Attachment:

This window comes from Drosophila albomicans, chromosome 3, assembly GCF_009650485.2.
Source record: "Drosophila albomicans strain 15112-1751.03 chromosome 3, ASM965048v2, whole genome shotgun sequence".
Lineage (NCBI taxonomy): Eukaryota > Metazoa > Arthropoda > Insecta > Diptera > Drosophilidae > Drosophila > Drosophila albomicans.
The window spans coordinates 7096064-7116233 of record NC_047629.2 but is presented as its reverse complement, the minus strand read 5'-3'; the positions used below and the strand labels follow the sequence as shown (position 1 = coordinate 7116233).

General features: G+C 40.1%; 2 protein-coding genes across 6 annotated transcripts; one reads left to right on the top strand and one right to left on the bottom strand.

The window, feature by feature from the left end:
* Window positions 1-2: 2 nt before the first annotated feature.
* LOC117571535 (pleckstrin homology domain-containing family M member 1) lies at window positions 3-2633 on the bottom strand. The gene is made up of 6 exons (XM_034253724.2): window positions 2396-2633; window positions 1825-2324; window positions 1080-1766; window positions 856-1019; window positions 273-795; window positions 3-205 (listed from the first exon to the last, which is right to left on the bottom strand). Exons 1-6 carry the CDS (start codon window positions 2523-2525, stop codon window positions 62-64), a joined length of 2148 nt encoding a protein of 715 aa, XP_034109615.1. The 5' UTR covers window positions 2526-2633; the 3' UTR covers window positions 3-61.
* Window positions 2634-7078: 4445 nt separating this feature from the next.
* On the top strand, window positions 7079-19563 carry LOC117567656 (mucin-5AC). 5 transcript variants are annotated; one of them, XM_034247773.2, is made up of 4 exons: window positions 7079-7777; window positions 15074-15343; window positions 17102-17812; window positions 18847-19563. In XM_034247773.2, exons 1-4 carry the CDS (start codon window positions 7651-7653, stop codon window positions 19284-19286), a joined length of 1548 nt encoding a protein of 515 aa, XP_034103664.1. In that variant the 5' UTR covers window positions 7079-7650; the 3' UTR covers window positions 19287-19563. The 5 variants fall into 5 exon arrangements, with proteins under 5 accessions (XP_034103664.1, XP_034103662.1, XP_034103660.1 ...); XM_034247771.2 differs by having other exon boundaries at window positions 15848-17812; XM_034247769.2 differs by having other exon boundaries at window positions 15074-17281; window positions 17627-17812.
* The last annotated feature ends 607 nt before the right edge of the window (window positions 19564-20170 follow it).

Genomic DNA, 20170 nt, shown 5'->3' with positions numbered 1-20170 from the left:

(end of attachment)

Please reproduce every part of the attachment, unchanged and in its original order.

This window comes from Drosophila albomicans, chromosome 3, assembly GCF_009650485.2.
Source record: "Drosophila albomicans strain 15112-1751.03 chromosome 3, ASM965048v2, whole genome shotgun sequence".
Lineage (NCBI taxonomy): Eukaryota > Metazoa > Arthropoda > Insecta > Diptera > Drosophilidae > Drosophila > Drosophila albomicans.
The window spans coordinates 7096064-7116233 of record NC_047629.2 but is presented as its reverse complement, the minus strand read 5'-3'; the positions used below and the strand labels follow the sequence as shown (position 1 = coordinate 7116233).

General features: G+C 40.1%; 2 protein-coding genes across 6 annotated transcripts; one reads left to right on the top strand and one right to left on the bottom strand.

The window, feature by feature from the left end:
* Window positions 1-2: 2 nt before the first annotated feature.
* LOC117571535 (pleckstrin homology domain-containing family M member 1) lies at window positions 3-2633 on the bottom strand. The gene is made up of 6 exons (XM_034253724.2): window positions 2396-2633; window positions 1825-2324; window positions 1080-1766; window positions 856-1019; window positions 273-795; window positions 3-205 (listed from the first exon to the last, which is right to left on the bottom strand). Exons 1-6 carry the CDS (start codon window positions 2523-2525, stop codon window positions 62-64), a joined length of 2148 nt encoding a protein of 715 aa, XP_034109615.1. The 5' UTR covers window positions 2526-2633; the 3' UTR covers window positions 3-61.
* Window positions 2634-7078: 4445 nt separating this feature from the next.
* On the top strand, window positions 7079-19563 carry LOC117567656 (mucin-5AC). 5 transcript variants are annotated; one of them, XM_034247773.2, is made up of 4 exons: window positions 7079-7777; window positions 15074-15343; window positions 17102-17812; window positions 18847-19563. In XM_034247773.2, exons 1-4 carry the CDS (start codon window positions 7651-7653, stop codon window positions 19284-19286), a joined length of 1548 nt encoding a protein of 515 aa, XP_034103664.1. In that variant the 5' UTR covers window positions 7079-7650; the 3' UTR covers window positions 19287-19563. The 5 variants fall into 5 exon arrangements, with proteins under 5 accessions (XP_034103664.1, XP_034103662.1, XP_034103660.1 ...); XM_034247771.2 differs by having other exon boundaries at window positions 15848-17812; XM_034247769.2 differs by having other exon boundaries at window positions 15074-17281; window positions 17627-17812.
* The last annotated feature ends 607 nt before the right edge of the window (window positions 19564-20170 follow it).

Genomic DNA, 20170 nt, shown 5'->3' with positions numbered 1-20170 from the left: